Saturday, February 21, 2009

Zikreet Again

Recently a colleague and I drove out to Zikreet, a place first documented on this blog on May 31, 2008 with the images of kitesurfing.

We went north of where I'd been before, stopping at an archaeological site of which I show a date press. It is possible to see how the date juice was collected and streamed through a trough to the holding area.

Further north we stopped at a Fort built a 15-20 years ago for a made for TV movie, reputedly called Son of Foxes or Son of Wolves. Just last week there was a piece posted on the web about this site, dated 2001. And now it is gone.

The fort is clearly new although apparently a very good copy of an original, once on the site. A caretaker family lives there and it is open to all. Again, a slideshow of images is available here.

Among the images in the slide show is one of a tower, a traditional windtower with windows on all four sides that capture whatever breeze there may be and direct it down into the room below. These towers, known as 'barjeel' in Arabic, were used in the days before electricity as a primitive form of air conditioning. They function in the opposite way a chimney works, sucking fresh cool air into the house. There is an original such tower, Windtower House, standing within Doha that I hope to photograph soon. Apparently, it is no longer possible to enter it.

As always the dunes, soft talc rock carved by wind, are ever changing and fascinate me so once again I offer some for viewing here.

Ostriches, one seen in the image of the fort above, abound in the Qatar desert and while interesting to observe, they are dangerous to get too close too. They are the largest and heaviest living bird; females can weigh between 90 and 110 kg and they stand up to 2.75 m tall. Naturally their size and weight prevent them from actually taking off even though their wingspan can be close to 2 m. Not too long ago a British resident survived repeated attacks by a male ostriche. While everyone is cautioned against deliberately provoking ostriches, what is less known is how aggressive both the male and female can be during breeding season that begins in April. Ostriches have a history in the region spanning thousands of years, as demonstrated by rock carvings in Saudi Arabia of the Arabian ostriche. Today those found in Qatar are actually African ostriches reintroduced a few years ago after the Arabian Ostriche became extinct. Look at these birds from the safety of the slide show here.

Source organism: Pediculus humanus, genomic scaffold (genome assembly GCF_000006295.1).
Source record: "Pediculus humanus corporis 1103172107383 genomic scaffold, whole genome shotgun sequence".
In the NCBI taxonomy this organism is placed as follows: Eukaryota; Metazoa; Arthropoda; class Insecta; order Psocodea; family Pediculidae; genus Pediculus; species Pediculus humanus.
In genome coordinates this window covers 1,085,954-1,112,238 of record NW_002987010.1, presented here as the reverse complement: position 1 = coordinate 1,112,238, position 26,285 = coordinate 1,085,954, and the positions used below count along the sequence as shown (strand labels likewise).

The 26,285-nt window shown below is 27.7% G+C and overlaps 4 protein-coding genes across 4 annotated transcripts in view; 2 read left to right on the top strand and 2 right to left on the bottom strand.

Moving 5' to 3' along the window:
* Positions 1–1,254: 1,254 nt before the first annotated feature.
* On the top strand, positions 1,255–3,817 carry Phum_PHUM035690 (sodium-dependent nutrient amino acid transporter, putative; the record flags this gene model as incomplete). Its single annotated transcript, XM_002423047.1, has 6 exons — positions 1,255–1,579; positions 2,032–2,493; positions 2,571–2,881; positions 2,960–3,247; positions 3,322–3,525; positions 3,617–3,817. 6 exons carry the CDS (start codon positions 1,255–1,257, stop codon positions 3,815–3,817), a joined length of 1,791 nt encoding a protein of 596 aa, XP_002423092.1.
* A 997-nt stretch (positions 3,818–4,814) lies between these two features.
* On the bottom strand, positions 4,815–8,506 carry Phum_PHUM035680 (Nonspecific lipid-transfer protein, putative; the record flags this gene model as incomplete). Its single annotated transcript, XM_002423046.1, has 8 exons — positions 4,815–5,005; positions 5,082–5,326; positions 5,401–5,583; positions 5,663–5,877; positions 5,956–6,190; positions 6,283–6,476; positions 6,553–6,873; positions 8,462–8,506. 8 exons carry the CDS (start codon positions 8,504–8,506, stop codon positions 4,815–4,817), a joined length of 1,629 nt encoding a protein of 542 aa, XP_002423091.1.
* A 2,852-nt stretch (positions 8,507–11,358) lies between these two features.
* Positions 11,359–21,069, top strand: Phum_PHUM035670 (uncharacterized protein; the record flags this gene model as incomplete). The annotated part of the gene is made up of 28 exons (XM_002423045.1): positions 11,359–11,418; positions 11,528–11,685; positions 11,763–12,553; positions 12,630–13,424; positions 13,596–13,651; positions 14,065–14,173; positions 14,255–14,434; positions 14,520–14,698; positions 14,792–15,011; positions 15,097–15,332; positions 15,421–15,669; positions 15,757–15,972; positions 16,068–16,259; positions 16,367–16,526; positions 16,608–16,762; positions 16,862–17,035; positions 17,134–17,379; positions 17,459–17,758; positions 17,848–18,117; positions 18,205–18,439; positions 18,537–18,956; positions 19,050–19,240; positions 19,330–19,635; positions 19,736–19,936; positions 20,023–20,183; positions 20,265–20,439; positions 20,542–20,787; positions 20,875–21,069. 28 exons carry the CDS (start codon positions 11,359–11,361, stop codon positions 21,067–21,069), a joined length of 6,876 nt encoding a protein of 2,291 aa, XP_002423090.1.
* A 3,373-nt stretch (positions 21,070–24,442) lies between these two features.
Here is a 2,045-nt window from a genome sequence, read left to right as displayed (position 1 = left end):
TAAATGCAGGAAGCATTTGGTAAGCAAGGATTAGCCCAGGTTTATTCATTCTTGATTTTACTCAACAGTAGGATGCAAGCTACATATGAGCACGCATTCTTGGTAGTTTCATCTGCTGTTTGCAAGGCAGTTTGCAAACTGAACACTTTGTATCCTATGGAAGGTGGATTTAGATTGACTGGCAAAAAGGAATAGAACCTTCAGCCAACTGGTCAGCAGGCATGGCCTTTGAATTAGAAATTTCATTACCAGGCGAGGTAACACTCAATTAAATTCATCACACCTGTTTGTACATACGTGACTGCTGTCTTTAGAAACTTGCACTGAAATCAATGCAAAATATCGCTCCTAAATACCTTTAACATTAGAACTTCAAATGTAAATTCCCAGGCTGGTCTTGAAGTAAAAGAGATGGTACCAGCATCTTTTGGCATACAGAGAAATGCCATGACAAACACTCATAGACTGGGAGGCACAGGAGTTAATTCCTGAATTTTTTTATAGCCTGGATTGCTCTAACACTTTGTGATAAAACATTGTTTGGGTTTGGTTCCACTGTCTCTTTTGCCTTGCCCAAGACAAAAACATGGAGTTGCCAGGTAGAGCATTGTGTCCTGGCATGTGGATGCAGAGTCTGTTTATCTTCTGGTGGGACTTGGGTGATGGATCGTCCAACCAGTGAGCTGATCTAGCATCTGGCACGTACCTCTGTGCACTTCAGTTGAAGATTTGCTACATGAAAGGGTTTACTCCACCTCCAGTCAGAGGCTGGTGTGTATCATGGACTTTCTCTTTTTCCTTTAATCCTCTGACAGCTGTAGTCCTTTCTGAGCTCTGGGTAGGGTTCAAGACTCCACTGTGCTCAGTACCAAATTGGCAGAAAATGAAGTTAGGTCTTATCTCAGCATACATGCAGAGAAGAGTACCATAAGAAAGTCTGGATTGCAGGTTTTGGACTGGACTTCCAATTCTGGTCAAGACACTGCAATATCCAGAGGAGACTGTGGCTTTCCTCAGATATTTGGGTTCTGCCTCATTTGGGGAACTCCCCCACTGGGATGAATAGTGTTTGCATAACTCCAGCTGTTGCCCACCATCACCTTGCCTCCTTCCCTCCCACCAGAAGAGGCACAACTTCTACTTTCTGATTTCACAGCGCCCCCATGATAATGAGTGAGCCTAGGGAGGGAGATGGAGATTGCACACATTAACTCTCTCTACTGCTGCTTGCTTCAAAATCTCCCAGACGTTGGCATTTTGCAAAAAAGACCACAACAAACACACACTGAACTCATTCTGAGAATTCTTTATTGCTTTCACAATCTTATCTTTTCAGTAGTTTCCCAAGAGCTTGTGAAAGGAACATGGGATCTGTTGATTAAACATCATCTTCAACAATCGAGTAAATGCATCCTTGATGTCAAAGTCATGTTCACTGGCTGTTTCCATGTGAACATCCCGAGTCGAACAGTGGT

Friday, February 20, 2009

Current Qatar News

Below are a few extracts from today's Peninsula that reveal a bit of the news in Qatar and the Gulf.

Qatar to help Sudan preserve historical sites
Web posted at: 2/20/2009 2:9:27
Source ::: The Peninsula
DOHA: Qatar is set to launch initiatives to support preservation and maintenance of historical sites in Sudan.

A Qatari delegation led by Sheikh Dr Hassan bin Mohammad Bin Ali Al Thani, Deputy Chair of Qatar Museums Authority (QMA) Board of Trustees, participated in a three-day Qatari- Sudanese Cooperation Workshop for developing the monuments of Nuba in Sudan.

Sheikh Hassan said that the workshop will open new horizons to unify efforts and develop joint work between Qatar and Sudan in the field of archaeology and will achieve joint objectives. The visit aims to enhance cooperation between the two countries. Sudan has the most important and enormous archaeological heritage which is yet to be discovered as it will enrich the human heritage and connect the region’s cultures one to another. more

Qatari stocks plunge further
Web posted at: 2/20/2009 1:24:56
DOHA: Qatari stocks plunged further yesterday with the index of the bourse, the Doha Securities Market (DSM) shedding 66 points, or 1.33 per cent, to 4,869. The 20-share benchmark index slid below the psychological barrier of 5,000 points on Wednesday.

The index lost as much as 7.15 per cent, or a huge 375 points, over five straight trading days this week. The market remains closed on Fridays and Saturdays.

As on Wednesday, small Qatari investors were involved in heavy selling yesterday. They offloaded stocks worth QR116.79m, while the buying activity was to the tune of QR100.14m. Fears about the market not doing well over the days to come due to the global trend are eroding investor confidence, analysts said. more